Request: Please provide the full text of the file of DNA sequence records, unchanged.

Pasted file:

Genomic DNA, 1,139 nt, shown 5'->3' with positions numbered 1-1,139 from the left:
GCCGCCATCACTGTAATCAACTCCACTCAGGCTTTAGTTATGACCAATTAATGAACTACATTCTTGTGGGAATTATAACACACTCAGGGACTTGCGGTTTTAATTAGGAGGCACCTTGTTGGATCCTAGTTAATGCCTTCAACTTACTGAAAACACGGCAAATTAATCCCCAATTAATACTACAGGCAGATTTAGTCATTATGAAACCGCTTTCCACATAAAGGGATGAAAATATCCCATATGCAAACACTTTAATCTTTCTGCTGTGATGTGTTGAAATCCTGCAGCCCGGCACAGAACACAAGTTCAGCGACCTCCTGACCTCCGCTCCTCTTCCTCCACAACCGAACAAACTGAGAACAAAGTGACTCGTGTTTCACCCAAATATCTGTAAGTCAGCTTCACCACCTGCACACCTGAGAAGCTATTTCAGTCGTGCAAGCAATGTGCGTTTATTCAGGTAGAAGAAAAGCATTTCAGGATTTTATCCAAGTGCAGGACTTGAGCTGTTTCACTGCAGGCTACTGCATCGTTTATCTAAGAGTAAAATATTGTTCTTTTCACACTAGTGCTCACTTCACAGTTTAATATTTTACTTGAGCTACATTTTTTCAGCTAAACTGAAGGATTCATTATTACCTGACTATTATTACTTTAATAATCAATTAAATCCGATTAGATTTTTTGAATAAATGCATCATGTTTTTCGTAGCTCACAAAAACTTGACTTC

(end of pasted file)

Genomic DNA, 1,139 nt, shown 5'->3' with positions numbered 1-1,139 from the left:
GCCGCCATCACTGTAATCAACTCCACTCAGGCTTTAGTTATGACCAATTAATGAACTACATTCTTGTGGGAATTATAACACACTCAGGGACTTGCGGTTTTAATTAGGAGGCACCTTGTTGGATCCTAGTTAATGCCTTCAACTTACTGAAAACACGGCAAATTAATCCCCAATTAATACTACAGGCAGATTTAGTCATTATGAAACCGCTTTCCACATAAAGGGATGAAAATATCCCATATGCAAACACTTTAATCTTTCTGCTGTGATGTGTTGAAATCCTGCAGCCCGGCACAGAACACAAGTTCAGCGACCTCCTGACCTCCGCTCCTCTTCCTCCACAACCGAACAAACTGAGAACAAAGTGACTCGTGTTTCACCCAAATATCTGTAAGTCAGCTTCACCACCTGCACACCTGAGAAGCTATTTCAGTCGTGCAAGCAATGTGCGTTTATTCAGGTAGAAGAAAAGCATTTCAGGATTTTATCCAAGTGCAGGACTTGAGCTGTTTCACTGCAGGCTACTGCATCGTTTATCTAAGAGTAAAATATTGTTCTTTTCACACTAGTGCTCACTTCACAGTTTAATATTTTACTTGAGCTACATTTTTTCAGCTAAACTGAAGGATTCATTATTACCTGACTATTATTACTTTAATAATCAATTAAATCCGATTAGATTTTTTGAATAAATGCATCATGTTTTTCGTAGCTCACAAAAACTTGACTTC